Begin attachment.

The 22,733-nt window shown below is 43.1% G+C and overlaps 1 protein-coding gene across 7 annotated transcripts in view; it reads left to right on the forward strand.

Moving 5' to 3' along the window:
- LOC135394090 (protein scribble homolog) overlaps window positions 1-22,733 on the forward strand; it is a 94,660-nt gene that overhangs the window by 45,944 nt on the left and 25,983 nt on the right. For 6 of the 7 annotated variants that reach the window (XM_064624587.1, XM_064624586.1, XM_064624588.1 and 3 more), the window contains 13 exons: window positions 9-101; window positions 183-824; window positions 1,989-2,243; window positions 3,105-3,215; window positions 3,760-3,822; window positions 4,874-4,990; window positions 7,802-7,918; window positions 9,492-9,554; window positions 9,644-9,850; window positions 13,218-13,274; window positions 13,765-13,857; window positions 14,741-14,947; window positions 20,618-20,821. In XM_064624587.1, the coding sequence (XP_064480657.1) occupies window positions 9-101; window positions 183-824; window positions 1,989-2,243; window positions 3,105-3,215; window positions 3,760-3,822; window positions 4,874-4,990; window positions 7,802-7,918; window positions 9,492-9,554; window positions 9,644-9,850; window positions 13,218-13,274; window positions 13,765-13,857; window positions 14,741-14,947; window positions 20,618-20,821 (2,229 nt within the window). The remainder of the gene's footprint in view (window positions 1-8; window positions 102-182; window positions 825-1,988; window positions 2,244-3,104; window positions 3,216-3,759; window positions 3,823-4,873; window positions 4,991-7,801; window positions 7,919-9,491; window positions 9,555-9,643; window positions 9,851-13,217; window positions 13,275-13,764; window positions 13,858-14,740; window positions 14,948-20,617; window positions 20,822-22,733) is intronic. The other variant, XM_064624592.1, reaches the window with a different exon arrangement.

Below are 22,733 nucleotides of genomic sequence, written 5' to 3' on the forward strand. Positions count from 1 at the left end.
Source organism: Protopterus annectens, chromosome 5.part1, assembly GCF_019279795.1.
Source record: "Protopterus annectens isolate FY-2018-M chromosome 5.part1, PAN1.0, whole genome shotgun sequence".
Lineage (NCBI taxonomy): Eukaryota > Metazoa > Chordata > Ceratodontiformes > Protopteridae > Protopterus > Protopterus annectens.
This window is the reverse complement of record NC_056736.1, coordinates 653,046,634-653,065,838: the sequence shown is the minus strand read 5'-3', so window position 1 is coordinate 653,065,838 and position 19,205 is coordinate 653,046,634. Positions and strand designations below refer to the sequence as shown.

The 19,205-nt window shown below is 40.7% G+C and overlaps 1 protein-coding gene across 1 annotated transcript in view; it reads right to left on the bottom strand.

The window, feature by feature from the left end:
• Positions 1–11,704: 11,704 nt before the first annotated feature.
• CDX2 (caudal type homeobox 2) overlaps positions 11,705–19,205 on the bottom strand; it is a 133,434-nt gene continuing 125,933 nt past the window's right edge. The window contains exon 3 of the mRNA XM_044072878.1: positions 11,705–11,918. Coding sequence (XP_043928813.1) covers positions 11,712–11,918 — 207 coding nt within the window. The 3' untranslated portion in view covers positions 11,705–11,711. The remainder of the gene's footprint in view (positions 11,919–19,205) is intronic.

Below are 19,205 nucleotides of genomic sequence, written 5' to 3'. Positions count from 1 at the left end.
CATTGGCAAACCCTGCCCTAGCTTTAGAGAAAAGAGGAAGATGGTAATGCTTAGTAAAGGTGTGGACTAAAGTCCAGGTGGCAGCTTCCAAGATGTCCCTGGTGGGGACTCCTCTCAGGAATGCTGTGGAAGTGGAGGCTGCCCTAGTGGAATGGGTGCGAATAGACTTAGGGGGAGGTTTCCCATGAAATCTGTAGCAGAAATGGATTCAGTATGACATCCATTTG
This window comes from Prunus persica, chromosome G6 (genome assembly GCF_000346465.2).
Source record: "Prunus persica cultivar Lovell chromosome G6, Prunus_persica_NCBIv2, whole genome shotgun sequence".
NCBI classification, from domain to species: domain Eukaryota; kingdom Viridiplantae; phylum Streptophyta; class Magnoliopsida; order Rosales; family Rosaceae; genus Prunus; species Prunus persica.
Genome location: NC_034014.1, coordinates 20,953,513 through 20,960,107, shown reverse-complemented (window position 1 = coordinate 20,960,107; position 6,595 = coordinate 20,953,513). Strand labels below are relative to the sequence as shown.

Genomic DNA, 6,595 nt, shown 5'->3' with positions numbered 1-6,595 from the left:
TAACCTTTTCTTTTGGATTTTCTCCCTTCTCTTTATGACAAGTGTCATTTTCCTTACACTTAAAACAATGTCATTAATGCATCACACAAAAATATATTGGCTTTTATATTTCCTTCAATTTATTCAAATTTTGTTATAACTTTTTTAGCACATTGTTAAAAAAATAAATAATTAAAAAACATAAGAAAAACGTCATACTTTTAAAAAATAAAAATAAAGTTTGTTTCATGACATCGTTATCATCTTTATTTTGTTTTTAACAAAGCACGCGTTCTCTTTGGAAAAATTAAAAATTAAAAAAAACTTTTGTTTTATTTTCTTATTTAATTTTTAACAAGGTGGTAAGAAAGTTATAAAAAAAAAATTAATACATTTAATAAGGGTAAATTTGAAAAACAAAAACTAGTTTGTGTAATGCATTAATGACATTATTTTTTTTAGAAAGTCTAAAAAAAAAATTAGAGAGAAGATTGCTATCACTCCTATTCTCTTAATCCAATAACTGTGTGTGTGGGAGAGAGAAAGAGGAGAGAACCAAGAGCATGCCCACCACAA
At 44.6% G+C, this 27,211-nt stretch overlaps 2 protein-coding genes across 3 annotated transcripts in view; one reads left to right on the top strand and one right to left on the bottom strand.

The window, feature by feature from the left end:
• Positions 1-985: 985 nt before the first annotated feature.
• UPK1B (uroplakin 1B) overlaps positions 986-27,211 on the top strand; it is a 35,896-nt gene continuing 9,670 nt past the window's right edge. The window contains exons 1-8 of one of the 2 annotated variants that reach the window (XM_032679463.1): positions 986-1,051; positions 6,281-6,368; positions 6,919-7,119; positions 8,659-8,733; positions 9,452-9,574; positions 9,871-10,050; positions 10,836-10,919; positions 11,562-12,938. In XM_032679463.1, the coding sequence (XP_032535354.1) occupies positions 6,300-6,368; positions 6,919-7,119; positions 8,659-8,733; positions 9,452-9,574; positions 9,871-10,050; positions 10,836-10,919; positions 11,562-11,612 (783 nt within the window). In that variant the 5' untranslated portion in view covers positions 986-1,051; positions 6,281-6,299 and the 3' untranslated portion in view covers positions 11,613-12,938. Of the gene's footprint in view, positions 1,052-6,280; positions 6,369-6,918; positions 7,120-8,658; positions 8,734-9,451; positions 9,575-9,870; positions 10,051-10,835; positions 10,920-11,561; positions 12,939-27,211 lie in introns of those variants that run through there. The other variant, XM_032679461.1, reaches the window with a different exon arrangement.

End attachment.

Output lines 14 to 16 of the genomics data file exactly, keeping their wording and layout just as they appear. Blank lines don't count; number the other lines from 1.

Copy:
CATTGGCAAACCCTGCCCTAGCTTTAGAGAAAAGAGGAAGATGGTAATGCTTAGTAAAGGTGTGGACTAAAGTCCAGGTGGCAGCTTCCAAGATGTCCCTGGTGGGGACTCCTCTCAGGAATGCTGTGGAAGTGGAGGCTGCCCTAGTGGAATGGGTGCGAATAGACTTAGGGGGAGGTTTCCCATGAAATCTGTAGCAGAAATGGATTCAGTATGACATCCATTTG
This window comes from Prunus persica, chromosome G6 (genome assembly GCF_000346465.2).
Source record: "Prunus persica cultivar Lovell chromosome G6, Prunus_persica_NCBIv2, whole genome shotgun sequence".